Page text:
Student Patrick D’Aoust removes a manhole cover next to a wastewater collection station on the University of Ottawa campus Thursday April 8, 2021 in Ottawa. THE CANADIAN PRESS/Adrian Wyld

Student Patrick D’Aoust removes a manhole cover next to a wastewater collection station on the University of Ottawa campus Thursday April 8, 2021 in Ottawa. THE CANADIAN PRESS/Adrian Wyld

The COVID-19 wasteland: searching for clues to the pandemic in the sewers

A rising ‘poop signal’ is most often a warning days ahead that cases are about to soar

When Ottawa Public Health officials are trying to decide whether restrictions in the city need to tighten up, they look to the normal markers like positive tests, patients in hospital, and outbreaks. But they are also among the few in the country that take cues from the city’s sewers.

Using municipal wastewater to look for evidence of the virus behind COVID-19 is part of a rapidly expanding body of science. The virus is shed in human waste, often before a patient even knows they are sick.

Wastewater testing initiatives were virtually nonexistent in Canada before COVID-19, but there are now more than two dozen universities researching the method. At least seven cities and the Northwest Territories, meanwhile, are already reporting publicly on the wastewater results.

Ottawa’s project, a combined effort from the University of Ottawa and the locally based pediatric health and research centre CHEO, was the first to report the data daily.

A rising “poop signal” — as some on Ottawa’s social media sites have taken to calling it — is most often a warning days ahead that cases are about to soar.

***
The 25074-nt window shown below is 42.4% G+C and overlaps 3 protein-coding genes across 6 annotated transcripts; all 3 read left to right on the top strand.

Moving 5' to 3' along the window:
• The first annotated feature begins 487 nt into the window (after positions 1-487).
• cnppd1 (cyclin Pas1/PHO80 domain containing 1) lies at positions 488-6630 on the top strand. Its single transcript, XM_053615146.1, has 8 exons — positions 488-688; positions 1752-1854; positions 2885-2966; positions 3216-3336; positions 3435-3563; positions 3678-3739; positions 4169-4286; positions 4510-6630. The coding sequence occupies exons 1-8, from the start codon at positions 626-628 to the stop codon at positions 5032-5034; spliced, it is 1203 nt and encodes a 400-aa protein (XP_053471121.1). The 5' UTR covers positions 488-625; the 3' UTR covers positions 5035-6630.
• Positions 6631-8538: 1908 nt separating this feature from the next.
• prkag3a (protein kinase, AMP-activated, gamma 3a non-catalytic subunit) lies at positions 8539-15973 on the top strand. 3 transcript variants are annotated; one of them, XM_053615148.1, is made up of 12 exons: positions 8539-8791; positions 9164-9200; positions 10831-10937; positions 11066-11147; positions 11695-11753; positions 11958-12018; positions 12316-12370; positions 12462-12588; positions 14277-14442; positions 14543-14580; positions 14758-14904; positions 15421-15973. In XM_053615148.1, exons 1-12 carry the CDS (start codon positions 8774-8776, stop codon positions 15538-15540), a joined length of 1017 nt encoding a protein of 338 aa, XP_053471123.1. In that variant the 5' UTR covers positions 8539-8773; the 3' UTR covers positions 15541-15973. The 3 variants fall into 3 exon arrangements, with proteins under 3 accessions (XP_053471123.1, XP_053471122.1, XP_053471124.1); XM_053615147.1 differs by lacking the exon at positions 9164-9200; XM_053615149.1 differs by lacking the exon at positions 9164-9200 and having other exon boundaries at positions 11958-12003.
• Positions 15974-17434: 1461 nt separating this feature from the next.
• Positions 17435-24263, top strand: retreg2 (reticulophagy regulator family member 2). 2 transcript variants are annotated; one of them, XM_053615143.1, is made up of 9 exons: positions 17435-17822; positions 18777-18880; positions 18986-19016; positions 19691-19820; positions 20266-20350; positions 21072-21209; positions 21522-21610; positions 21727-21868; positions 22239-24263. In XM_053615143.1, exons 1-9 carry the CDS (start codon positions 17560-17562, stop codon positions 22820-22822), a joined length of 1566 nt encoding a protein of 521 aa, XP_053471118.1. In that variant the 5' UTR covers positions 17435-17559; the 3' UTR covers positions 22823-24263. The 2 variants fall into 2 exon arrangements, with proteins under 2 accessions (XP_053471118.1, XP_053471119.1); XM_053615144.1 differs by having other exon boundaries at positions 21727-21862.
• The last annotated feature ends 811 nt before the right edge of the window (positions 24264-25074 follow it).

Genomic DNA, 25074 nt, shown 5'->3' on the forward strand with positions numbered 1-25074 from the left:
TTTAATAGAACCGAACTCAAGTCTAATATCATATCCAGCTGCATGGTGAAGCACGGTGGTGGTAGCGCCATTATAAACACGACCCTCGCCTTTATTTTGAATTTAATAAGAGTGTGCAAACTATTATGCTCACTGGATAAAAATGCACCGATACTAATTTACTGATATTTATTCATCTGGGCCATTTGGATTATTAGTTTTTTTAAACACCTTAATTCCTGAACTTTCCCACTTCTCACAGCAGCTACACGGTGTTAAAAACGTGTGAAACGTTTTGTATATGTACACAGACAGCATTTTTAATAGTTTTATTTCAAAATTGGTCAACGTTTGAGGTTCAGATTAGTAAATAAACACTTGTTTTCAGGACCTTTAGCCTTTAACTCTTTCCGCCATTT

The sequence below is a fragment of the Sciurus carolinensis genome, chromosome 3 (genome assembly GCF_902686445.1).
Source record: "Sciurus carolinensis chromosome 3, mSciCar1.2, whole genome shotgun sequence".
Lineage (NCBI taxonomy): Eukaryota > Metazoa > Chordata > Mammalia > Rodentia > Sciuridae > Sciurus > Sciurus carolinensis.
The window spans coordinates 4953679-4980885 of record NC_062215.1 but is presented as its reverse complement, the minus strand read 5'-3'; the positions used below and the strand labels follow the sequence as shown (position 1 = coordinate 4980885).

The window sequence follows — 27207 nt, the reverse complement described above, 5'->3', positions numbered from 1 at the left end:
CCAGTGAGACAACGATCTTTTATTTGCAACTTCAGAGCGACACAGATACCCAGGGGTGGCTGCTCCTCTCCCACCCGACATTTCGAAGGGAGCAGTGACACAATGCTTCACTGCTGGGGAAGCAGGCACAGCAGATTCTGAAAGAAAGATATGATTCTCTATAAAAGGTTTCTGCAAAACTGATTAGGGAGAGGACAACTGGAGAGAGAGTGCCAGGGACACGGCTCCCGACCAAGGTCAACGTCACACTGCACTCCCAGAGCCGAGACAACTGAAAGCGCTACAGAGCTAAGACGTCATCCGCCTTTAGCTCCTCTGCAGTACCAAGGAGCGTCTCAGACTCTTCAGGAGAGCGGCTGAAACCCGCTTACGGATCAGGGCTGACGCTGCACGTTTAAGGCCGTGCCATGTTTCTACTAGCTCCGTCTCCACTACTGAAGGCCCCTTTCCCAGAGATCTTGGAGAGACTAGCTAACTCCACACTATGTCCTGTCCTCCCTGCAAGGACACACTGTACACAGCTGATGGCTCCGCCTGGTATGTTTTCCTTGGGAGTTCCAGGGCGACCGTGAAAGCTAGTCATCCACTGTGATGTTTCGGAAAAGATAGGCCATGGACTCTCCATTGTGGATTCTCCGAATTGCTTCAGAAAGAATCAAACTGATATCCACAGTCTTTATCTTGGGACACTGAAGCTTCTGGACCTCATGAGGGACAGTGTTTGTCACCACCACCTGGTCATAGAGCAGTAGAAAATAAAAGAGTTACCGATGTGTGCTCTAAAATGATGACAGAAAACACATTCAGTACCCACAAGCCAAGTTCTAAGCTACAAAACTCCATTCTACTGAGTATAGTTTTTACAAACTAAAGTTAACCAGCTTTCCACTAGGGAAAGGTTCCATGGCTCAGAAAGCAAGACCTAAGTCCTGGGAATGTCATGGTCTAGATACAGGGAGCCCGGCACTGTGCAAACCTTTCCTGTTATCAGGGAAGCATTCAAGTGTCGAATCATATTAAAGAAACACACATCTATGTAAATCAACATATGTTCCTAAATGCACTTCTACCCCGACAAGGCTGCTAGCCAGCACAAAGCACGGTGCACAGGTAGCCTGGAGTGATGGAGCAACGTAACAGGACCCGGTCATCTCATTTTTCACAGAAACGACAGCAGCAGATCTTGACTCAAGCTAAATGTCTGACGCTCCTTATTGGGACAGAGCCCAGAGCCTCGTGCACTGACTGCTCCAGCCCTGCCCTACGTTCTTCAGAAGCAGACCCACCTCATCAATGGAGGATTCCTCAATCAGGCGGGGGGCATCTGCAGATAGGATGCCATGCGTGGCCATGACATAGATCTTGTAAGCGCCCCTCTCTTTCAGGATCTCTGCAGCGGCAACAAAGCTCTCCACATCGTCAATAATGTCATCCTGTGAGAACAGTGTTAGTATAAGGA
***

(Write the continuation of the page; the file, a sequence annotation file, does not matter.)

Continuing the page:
It happened most recently over Easter. Rob Delatolla, a civil engineering professor at the University of Ottawa and one of the brains behind the city’s COVID-19 wastewater project, said the data over the Easter long weekend was not good.

‘They’re going really high, the data points,” he said. “So it’s not the best story, but it kind of reflects, I think, what’s really happening in the city.”

Sure enough, Ottawa’s case numbers went from around 150 to 170 a day last week to more than 250 a day on several occasions in recent days.

Bernadette Conant, Chief Executive Officer of the Canadian Water Network, said the organization created a coalition to help co-ordinate and track all the work that began emerging last spring when the relationship between COVID-19 and wastewater first garnered serious attention.

“The very immediate goal is can it help public health in Canada,” she said.

“We can’t quantify it but we can say, ‘yes it has value.”

In Ottawa, the signal is quoted by real and armchair epidemiologists alike.

Delatolla said researchers are working closely with Ottawa Public Health, and every day he reports the number to Dr. Monir Taha, an associate chief public health officer in the city.

“He uses our wastewater data in his daily reports to the (epidemiology) group at Ottawa Public Health, and often times if we’re late, he’ll send us an email and say, ‘hey, guys is it coming, is everything OK,” said Delatolla.

Dr. Vera Etches, the city’s chief public health officer, quotes the signal’s data it in her tweets, letting Ottawa know it’s time to buckle back down. In early March, Etches said in media interviews that the wastewater was telling her the third wave was upon us.